The re-contribution must be made within 60 days of receiving the refund to avoid tax penalties for an unqualified withdrawal. What if I really need that money for something other than college? Gifting and Estate Planning Benefits. For a full list of qualified education expenses, review IRS Publication You might want to spread out withdrawals over the 4 years of college.
Also, deduct any federal tax credits, like the American Opportunity Tax Credit. If you claim the credit, it will reduce the amount of your expenses that are considered qualified. Learn more about the American Opportunity Tax Credit. Facebook Twitter. Latest articles. The information contained herein is general in nature, is provided for informational purposes only, and should not be construed as legal or tax advice. Ready to pay that tuition bill? Avoid these plan mistakes. Trap 2: Not understanding qualified expenses In order to get the benefit of federal tax-free earnings, you must use your plan money for education-related expenses.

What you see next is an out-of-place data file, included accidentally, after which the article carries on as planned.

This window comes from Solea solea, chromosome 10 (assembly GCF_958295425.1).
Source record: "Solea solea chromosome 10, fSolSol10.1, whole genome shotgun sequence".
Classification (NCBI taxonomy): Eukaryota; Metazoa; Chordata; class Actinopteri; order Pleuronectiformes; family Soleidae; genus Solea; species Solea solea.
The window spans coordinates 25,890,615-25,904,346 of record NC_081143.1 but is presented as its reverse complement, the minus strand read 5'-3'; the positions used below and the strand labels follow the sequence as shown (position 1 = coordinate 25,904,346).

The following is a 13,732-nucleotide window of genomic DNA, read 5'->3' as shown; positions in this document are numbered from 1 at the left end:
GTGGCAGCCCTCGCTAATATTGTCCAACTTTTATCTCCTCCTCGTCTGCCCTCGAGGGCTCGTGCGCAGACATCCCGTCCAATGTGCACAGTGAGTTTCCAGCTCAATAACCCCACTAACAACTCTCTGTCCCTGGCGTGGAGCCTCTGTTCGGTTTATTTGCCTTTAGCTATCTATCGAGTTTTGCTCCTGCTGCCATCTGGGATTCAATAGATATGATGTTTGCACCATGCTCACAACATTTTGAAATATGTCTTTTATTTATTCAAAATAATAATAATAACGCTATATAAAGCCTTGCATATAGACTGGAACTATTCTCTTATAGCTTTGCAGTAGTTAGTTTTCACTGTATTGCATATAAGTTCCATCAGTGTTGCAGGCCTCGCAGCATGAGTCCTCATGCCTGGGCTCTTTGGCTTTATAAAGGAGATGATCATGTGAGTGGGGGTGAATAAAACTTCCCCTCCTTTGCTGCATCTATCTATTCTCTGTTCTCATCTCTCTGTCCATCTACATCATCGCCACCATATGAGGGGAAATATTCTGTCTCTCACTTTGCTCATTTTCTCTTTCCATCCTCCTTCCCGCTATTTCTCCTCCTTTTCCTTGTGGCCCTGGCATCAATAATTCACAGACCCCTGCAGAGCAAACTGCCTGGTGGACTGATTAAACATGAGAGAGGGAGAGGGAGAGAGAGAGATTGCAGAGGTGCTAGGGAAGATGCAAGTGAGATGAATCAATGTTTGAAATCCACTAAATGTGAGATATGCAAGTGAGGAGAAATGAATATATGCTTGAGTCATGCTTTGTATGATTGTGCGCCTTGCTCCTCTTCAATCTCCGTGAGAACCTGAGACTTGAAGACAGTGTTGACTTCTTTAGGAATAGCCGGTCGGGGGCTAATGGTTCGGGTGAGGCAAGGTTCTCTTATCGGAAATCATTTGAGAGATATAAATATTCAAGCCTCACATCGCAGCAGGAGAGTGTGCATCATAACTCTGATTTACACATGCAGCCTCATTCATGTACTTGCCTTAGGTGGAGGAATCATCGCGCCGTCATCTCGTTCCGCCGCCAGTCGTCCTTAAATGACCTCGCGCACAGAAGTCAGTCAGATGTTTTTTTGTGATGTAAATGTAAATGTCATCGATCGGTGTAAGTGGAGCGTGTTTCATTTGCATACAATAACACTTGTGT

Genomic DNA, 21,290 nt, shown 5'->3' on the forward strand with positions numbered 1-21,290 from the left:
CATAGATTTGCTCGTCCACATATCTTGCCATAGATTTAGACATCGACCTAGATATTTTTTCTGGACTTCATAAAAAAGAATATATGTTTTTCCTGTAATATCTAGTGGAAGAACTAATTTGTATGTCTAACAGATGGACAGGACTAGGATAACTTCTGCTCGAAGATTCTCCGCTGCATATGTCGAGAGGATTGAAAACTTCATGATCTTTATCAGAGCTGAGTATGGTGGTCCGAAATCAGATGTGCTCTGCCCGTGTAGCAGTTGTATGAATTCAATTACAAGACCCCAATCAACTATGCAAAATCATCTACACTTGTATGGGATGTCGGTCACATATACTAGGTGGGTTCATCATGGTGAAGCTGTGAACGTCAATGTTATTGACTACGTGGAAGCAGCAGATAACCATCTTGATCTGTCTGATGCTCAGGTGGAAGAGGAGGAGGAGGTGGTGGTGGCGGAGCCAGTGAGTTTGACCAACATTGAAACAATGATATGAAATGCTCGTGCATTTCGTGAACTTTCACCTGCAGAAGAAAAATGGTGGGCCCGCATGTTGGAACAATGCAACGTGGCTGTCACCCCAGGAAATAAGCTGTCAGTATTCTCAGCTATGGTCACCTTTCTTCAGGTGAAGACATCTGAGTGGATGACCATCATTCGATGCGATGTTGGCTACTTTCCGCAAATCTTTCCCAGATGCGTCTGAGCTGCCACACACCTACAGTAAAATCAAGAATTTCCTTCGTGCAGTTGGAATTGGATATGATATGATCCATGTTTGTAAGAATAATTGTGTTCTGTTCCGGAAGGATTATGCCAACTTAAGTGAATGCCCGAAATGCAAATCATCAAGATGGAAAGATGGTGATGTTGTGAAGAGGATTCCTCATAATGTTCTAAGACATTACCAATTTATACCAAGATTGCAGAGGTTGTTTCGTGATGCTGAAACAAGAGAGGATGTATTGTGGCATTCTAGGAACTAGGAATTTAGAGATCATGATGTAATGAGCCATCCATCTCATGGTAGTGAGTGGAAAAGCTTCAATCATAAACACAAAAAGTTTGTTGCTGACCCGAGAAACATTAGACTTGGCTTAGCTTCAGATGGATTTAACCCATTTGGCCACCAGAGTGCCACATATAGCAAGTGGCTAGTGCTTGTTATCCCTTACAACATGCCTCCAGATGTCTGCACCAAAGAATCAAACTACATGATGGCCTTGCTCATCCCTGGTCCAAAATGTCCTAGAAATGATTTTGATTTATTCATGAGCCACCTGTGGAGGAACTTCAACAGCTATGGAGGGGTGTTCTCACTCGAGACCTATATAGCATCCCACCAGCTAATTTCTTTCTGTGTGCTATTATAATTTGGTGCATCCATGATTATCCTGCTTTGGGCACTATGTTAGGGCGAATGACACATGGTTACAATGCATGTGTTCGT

The good news is that the IRS has a broad definition of qualified education expenses, which include: Tuition. Equipment, including computers, internet access, and computer software. Certain room and board expenses.
Ready to pay that tuition bill? Avoid these 529 plan mistakes.
Expenses for students with special needs. Examples of nonqualified education expenses include: Student loan payments. Travel costs, such as airfare to and from school. Sorority and fraternity fees. Sports and entertainment costs. Trap 3: Withdrawing too much each year You might want to spread out withdrawals over the 4 years of college. Planning to make a withdrawal?